Androgen Insensitivity Syndrome
Androgen insensitivity syndrome (AIS) is a rare genetic disorder that is classified under disorders of sexual development. It is characterized by the “feminization” of the external genitalia at birth. The appearance of these varies from patient to patient.
If it isn’t treated during childhood, the syndrome usually leads to anxiety during puberty, both for the patient and for their family. It’s a rare condition, so rare that the National Organization for Rare Disorders states that only 1 in 99,000 live newborns have the syndrome. We’ll tell you everything that is known about it.
Causes of androgen insensitivity syndrome
As experts point out, androgen insensitivity syndrome develops as a result of loss-of-function mutations in the androgen receptor (AR) coding sequence.
This mutation is linked to the X chromosome of the androgen receptor gene, resulting in the dysfunction of androgen receptors and hormonal resistance.
In practice, the syndrome causes a loss of virilization or infertility in 46 XY males, specifically in those with functional testicles and adequate testosterone production. To be precise, the syndrome isn’t homogeneous; several of them have been described. They are as follows:
- Complete Androgen Insensitivity Syndrome (CAIS): Characterized by typical characteristic external genitalia.
- Partial Androgen Insensitivity Syndrome (PAIS): Characterized by manifesting predominantly female, male, or ambiguous external genitalia.
- Mild Androgen Insensitivity Syndrome (MAIS): In these cases, the patient develops typical male external genitalia.
In very simple terms, when a person has androgen insensitivity syndrome, they are less responsive to masculinity-giving substances (androgens).
Androgens are the hormones responsible for stimulating male sexual characteristics. Testosterone, dihydrotestosterone, androstenedione, and dehydroepiandrosterone are some of them.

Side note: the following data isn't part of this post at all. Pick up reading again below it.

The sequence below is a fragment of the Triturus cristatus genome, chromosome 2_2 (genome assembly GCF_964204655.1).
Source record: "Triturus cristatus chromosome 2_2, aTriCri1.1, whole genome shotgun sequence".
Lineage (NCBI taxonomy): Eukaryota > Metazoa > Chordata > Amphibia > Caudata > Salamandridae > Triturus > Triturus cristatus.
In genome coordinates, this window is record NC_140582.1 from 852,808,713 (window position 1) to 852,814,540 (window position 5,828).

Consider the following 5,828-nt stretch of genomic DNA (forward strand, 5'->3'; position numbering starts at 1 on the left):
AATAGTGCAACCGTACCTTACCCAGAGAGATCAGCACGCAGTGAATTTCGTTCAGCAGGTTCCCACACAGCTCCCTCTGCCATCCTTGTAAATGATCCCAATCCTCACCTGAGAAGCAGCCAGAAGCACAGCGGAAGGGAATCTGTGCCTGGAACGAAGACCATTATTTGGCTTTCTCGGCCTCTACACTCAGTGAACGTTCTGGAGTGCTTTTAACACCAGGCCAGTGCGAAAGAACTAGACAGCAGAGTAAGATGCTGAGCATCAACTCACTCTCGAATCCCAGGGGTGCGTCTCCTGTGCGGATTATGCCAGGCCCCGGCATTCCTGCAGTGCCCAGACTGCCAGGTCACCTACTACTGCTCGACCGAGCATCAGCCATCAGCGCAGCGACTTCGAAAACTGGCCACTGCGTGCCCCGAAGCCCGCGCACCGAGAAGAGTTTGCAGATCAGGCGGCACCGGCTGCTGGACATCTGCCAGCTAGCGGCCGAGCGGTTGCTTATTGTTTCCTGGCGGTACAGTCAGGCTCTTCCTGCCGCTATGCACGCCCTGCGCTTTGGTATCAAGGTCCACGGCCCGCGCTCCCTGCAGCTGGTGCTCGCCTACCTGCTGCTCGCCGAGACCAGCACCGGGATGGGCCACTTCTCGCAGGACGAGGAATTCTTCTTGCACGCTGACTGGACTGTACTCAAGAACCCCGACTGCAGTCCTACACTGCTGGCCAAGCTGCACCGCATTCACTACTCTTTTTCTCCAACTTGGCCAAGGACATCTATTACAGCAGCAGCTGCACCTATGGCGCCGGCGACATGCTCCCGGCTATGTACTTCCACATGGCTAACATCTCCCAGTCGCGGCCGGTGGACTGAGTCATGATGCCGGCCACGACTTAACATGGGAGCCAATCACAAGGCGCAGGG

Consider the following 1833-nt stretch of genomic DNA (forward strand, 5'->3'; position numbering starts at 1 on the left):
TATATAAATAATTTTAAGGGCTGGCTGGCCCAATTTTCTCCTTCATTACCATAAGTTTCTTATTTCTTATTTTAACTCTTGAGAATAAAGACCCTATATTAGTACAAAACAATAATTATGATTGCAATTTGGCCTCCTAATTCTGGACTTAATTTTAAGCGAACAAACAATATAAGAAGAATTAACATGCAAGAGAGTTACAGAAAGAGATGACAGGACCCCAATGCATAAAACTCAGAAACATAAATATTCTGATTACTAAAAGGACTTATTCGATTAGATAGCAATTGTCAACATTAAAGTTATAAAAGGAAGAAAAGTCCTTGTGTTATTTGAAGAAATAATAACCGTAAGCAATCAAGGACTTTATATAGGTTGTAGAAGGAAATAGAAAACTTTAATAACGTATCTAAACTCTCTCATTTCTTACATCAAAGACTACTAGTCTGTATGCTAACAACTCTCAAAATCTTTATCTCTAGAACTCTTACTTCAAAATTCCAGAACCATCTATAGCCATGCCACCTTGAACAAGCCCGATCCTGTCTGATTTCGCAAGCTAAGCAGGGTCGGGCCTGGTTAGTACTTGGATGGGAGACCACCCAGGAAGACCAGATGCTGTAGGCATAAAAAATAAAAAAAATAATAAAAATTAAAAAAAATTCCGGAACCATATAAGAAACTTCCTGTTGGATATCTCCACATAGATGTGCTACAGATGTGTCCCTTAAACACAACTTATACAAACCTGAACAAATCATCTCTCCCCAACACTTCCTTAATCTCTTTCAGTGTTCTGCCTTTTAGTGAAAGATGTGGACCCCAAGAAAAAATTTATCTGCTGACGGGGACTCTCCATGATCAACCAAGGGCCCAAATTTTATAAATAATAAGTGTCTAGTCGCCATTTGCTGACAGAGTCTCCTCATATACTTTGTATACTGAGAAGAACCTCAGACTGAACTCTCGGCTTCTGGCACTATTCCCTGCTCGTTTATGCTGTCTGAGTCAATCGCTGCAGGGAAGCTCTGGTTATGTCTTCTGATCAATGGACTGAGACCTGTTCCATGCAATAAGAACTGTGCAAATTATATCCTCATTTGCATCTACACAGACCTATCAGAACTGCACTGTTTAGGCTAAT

In some contexts, the syndrome is known as intersex, hermaphroditism, or testicular feminization syndrome. These categories are considered inadequate, at least in the medical context.
Despite this, they’re easier to understand for the general population; hence their popularity. As we have already explained, the carrier gene is located on the X chromosome, so women are in charge of inheriting it.
A female carrier of the gene has a 25% chance of having a carrier daughter, a 25% chance of having a non-carrier daughter, a 25% chance of having a son with the syndrome, and a 25% chance of having a healthy son.
If the male carrier of the gene manages to have female offspring, the gene will be passed on to them. If you have male offspring, the gene will not be passed on.
Symptoms of androgen insensitivity syndrome
There are different degrees of intensity of the syndrome, and even in patients with the same degree of intensity, the clinical manifestations can be very different. Family history or genetic tests are taken as a warning sign, and, in general, specialists suggest paying attention to the following characteristics:
- Undermasculinization of the external genitalia at birth.
- Absence of extragenital abnormalities.
- Two non-dysplastic testes.
- Impaired virilization at puberty (spermatogenesis or somatic virilization).
- A short, or shallow, vagina.
- Rudimentary or absent Müllerian structures (cervix, uterus, and fallopian tubes).